Some reviews of the book ‘West:’ have appeared on the ‘Amazon’ site, which are extremely flattering and it may be said, positively sycophantic. (Some, we are certain, are posted by the author himself…)
‘The author of this book’, one says, ‘tells us as it is’. ‘This’ says another, ‘is simply the most honest, loving and personal book I have ever encountered’! — really? — do they not read many books?
Did these people know our sister whose death as told by the author is the third part of the ‘triad of tragedy’ and who, according to Andrew Motion in whose — measured — review (Guardian 27/7/10) is the main subject of the book? We think not.
The main premise upon which this book is based, the loving and losing of our sister, their relationship and Jim Perrin’s final loss of her is in fact a farrago of false information. We have set up our own blog to put the record straight. If he had not so frequently abused the trust which our sister had at first placed in him we would not now be so determined to do this; we very much regret the overwhelming necessity to show the readers of this author’s work that there lies beneath, in this book at least, a ‘heart of darkness’.
The real, and proveable, facts are as we, Jac’s sisters, relate them in this blog.
The following is a comment we posted on the ‘Independent’ after a review by Stevie Davies. We are now re-posting it on our own site in case readers who may be interested missed it at the time and we wish to be perfectly certain that we have given as much information as we possibly can.
A comment we first made on the ‘Independent':
Dear Ms. Davies,
We read your review, 23/7/10, ‘We know that Jac was a wild, fey being in love with nature; that she shared the writer’s ”magical thinking”.’ Jac was our sister and we know it was not really so.
We feel that Jim Perrin’s mythologizing of her does her no favour, nor does she need his sanctification. (ref. a comment posted (02/08/10 after Andrew Motion’s review in the Guardian). In our opinion, to use and abuse our sister’s memory, to embellish with sophistry a relationship (in which after only several months she told us of her growing unhappiness) during the last six months of which she was desperately weakened by her cancer treatment and therefore unable to extricate herself, is not only ungentlemanly, as we have said elsewhere, but is low beyond expression.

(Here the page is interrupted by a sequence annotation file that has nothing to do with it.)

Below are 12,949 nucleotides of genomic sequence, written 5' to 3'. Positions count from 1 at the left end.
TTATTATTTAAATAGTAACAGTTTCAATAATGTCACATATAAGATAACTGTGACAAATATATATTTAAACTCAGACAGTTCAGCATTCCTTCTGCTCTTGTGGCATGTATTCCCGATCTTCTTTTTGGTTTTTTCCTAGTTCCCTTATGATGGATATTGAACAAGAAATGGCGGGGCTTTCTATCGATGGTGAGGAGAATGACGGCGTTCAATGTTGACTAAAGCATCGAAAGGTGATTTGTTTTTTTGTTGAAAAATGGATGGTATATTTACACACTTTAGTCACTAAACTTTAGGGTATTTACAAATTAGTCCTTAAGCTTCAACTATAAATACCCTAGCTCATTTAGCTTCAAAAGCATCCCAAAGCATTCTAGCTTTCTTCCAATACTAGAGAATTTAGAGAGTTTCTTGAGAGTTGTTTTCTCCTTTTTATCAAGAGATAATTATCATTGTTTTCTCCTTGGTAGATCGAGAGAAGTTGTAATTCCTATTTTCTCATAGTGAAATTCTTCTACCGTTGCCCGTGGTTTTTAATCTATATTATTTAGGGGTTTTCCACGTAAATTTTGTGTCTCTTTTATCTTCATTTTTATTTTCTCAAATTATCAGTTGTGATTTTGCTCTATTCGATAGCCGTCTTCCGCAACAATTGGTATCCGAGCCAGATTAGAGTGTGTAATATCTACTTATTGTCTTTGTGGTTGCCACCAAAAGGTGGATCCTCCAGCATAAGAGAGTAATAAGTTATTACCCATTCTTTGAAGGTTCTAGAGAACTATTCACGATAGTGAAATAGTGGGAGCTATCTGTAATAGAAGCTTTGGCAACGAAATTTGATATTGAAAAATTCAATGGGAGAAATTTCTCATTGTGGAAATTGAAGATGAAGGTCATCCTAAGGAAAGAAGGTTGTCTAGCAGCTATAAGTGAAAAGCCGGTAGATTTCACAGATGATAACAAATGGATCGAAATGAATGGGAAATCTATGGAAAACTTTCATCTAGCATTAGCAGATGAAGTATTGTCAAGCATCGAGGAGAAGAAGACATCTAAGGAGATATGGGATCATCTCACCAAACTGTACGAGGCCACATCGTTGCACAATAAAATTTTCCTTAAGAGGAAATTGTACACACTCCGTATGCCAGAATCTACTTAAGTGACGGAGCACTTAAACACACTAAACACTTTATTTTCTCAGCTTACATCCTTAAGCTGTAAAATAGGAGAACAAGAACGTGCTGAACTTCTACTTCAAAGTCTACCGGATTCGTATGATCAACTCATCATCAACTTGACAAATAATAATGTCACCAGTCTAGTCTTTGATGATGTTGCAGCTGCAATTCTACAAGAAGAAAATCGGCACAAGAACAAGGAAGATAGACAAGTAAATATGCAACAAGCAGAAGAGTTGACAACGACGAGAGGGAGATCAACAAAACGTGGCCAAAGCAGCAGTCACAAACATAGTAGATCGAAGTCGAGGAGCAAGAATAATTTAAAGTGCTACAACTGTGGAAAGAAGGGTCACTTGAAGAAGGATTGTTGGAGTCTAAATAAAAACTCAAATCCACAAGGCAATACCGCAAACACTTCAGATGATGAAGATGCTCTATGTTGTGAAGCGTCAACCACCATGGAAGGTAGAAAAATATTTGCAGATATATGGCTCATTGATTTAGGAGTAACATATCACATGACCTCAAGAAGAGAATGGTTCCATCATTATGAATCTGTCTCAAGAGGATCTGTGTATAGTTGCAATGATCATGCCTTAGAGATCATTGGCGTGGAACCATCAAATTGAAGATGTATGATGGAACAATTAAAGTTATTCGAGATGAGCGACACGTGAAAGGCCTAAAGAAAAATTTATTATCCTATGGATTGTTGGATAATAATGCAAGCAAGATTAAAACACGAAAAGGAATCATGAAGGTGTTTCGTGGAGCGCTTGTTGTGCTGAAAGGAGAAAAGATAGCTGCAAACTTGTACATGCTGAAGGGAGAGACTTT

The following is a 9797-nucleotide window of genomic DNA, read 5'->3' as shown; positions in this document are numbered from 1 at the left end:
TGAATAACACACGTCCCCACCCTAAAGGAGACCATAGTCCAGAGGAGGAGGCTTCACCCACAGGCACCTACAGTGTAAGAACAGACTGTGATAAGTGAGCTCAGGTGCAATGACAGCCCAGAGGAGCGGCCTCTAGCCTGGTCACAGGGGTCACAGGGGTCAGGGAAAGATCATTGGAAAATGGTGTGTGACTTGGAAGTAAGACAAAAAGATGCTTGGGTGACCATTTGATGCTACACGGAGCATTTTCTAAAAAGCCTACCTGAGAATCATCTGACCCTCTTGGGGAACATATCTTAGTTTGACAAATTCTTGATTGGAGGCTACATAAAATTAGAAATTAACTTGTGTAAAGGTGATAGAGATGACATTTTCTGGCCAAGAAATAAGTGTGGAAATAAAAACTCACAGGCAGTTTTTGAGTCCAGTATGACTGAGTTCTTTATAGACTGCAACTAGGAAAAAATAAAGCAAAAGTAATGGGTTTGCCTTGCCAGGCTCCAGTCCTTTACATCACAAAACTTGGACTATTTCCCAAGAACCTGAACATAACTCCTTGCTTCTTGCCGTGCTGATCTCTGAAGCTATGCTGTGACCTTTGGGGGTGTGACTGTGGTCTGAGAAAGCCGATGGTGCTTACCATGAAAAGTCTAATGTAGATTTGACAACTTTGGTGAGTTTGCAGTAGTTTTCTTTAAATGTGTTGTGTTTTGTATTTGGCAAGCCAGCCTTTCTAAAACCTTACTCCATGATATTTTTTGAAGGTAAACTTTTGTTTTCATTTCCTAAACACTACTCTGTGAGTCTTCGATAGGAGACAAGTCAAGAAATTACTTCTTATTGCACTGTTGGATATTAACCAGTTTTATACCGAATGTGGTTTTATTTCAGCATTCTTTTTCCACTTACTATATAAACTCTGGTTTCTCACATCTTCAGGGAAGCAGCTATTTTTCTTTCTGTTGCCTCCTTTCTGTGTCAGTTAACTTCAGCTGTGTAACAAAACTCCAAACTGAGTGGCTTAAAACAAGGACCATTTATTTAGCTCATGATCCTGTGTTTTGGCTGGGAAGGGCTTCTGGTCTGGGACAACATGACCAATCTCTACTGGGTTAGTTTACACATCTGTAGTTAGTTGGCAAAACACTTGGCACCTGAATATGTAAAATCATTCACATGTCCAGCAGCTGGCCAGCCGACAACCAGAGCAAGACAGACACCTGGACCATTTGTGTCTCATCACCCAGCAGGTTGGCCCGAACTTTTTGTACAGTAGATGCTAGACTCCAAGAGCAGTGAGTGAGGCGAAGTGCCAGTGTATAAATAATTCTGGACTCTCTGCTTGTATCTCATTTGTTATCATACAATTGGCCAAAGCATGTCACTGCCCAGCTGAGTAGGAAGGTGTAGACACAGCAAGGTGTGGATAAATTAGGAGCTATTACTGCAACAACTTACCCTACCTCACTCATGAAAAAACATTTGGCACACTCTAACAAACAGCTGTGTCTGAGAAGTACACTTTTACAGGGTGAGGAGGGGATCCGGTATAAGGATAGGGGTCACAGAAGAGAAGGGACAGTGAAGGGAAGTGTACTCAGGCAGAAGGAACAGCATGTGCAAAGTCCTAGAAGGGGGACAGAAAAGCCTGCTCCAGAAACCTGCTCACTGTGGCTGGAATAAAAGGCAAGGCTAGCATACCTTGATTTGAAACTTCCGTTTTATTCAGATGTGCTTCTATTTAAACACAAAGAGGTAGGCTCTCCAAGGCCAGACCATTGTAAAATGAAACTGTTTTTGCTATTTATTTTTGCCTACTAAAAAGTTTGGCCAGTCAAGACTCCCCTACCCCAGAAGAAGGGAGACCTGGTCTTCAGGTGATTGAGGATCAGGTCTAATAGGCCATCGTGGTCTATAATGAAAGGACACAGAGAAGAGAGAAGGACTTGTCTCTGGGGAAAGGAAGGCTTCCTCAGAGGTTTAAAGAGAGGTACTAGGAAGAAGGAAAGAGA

Latterly, her ‘interior world’, as you so insightfully described it, was indeed where she escaped; where she lived the life she chose and where her real ‘self’ was protected. Her way was always to avoid confrontation; to disengage and slip away, both physically and emotionally, from a situation in which she felt increasingly vulnerable. It may be imagined how she was affected by the forcefulness, the verbal and endless written tirades — these born of the frustration engendered by her evasion of Jim Perrin’s attempts to control her. She would close down, almost, in her passive resistance. We witnessed this, and are saddened by the fact that it was during the last year of her life that she was made so unhappy. We believe that a world of false memory has been devised around the relationship with our sister, and she is no longer able to refute the verbose imaginings and shameless, it could even be thought cynical, exploitation (is it not said that ‘sex sells’?)
Although we may not be qualified to criticise the style, we can certainly confirm that the book, insofar as it relates to Jac, is predominantly the work of a fevered imagination. The undoubted ability of the author as a ‘fiction writer’ is much in evidence. When an article was published in a leading newspaper only weeks after our sister’s death in which there were also many ‘inaccuracies’, we wrote to the paper to express our concern. They refused to print our letter; however one of their team replied to us on 18/08/05 saying ‘he can’t be allowed to get away with it’.